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* (del Pozo et al., 2013) &rArr; [[Juan A. Fernandez del Pozo]] [[Pedro Larranaga]], and [[Concha Bielza]] (2013). [https://pdfs.semanticscholar.org/presentation/5a2a/4fc79644bebf6d3459273f6372c6a3ad3cf5.pdf "Stratified Cross-Validation in Multi-Label Classification Using Genetic Algorithms"]. In: TIN2010-20900-C04. Computational Intelligence Group Universidad Politecnica de Madrid.
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** QUOTE: [[Stratified cross-validation]] reduces the [[variance]] of the [[estimate]]s and improves the [[estimation]] of the [[generalization performance]] of [[classifier algorithm]]s. <P>However, how to stratify a [[data set]] in a [[multi-label supervised classification]] setting is a hard problem, since each fold should try to mimic the [[joint probability distribution]] of the whole [[set]] of [[class variable]]s.
 
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[[Category:Concept]]
 
[[Category:Concept]]
 
[[Category:Machine Learning]]
 
[[Category:Machine Learning]]

Revision as of 23:31, 14 February 2020

A Stratified K-Fold Cross-Validation Algorithm is a K-Fold Cross Validation Algorithm in which a class distribution remains closely the same across all the folds.



References

2020a

  • (Wikipedia, 2020) ⇒ https://www.wikiwand.com/en/Cross-validation_(statistics)#/Non-exhaustive_cross-validation Retrieved:2020-2-14.
    • In k-fold cross-validation, the original sample is randomly partitioned into k equal sized subsamples. Of the k subsamples, a single subsample is retained as the validation data for testing the model, and the remaining k − 1 subsamples are used as training data. The cross-validation process is then repeated k times, with each of the k subsamples used exactly once as the validation data. The k results can then be averaged to produce a single estimation. The advantage of this method over repeated random sub-sampling (see below) is that all observations are used for both training and validation, and each observation is used for validation exactly once. 10-fold cross-validation is commonly used,[1] but in general k remains an unfixed parameter.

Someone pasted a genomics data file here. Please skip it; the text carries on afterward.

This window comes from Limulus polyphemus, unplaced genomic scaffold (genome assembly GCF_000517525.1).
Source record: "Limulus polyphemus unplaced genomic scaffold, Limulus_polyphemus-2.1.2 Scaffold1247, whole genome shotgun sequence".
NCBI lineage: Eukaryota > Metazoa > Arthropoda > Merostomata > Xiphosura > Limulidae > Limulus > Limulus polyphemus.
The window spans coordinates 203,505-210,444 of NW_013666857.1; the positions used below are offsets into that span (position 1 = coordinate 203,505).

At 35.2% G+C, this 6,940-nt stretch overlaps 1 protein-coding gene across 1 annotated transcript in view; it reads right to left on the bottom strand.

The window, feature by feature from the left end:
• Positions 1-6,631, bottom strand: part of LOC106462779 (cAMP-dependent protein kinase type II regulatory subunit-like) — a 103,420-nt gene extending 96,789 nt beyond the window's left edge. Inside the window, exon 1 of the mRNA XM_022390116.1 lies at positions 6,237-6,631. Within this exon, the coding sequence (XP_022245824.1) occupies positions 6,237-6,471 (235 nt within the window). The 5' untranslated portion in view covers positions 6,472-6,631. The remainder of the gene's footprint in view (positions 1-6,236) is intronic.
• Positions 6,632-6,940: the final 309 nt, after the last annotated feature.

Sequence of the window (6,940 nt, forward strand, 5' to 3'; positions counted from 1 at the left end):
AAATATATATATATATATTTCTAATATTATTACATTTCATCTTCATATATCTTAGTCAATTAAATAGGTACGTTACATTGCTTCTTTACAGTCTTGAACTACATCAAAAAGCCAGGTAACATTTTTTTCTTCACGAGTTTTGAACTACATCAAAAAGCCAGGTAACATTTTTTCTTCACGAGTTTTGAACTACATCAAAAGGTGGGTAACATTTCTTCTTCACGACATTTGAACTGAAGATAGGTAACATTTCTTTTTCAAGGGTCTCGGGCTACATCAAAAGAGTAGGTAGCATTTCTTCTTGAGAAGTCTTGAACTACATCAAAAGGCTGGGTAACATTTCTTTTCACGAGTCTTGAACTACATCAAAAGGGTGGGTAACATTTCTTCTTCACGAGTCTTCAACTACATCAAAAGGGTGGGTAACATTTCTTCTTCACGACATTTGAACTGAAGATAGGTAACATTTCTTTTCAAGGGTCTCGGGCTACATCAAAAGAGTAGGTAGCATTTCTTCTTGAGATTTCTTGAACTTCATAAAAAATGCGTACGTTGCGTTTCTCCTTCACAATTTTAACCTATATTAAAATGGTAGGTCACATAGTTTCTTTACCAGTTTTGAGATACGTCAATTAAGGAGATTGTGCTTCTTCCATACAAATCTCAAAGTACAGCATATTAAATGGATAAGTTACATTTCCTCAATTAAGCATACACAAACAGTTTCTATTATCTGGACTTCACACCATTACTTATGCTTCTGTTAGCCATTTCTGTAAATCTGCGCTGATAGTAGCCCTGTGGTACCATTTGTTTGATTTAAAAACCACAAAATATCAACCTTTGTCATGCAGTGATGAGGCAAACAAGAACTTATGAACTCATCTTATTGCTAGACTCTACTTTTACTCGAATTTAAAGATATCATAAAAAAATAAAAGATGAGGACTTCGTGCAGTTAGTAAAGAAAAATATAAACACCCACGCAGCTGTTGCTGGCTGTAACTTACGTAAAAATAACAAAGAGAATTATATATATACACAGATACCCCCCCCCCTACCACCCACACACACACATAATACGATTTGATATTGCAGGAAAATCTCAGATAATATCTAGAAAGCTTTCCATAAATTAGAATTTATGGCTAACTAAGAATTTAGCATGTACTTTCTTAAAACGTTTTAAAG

For example, setting k = 2 results in 2-fold cross-validation. In 2-fold cross-validation, we randomly shuffle the dataset into two sets d0 and d1, so that both sets are equal size (this is usually implemented by shuffling the data array and then splitting it in two). We then train on d0 and validate on d1, followed by training on d1 and validating on d0.

      When k = n (the number of observations), k-fold cross-validation is equivalent to leave-one-out cross-validation[2]. In stratified k-fold cross-validation, the partitions are selected so that the mean response value is approximately equal in all the partitions. In the case of binary classification, this means that each partition contains roughly the same proportions of the two types of class labels. In repeated cross-validation the data is randomly split into k partitions several times. The performance of the model can thereby be averaged over several runs, but this is rarely desirable in practice.

  1. McLachlan, Geoffrey J.; Do, Kim-Anh; Ambroise, Christophe (2004). Analyzing microarray gene expression data. Wiley.
  2. "Elements of Statistical Learning: data mining, inference, and prediction. 2nd Edition". web.stanford.edu. Retrieved 2019-04-04.

2020b

2020c

2017

2013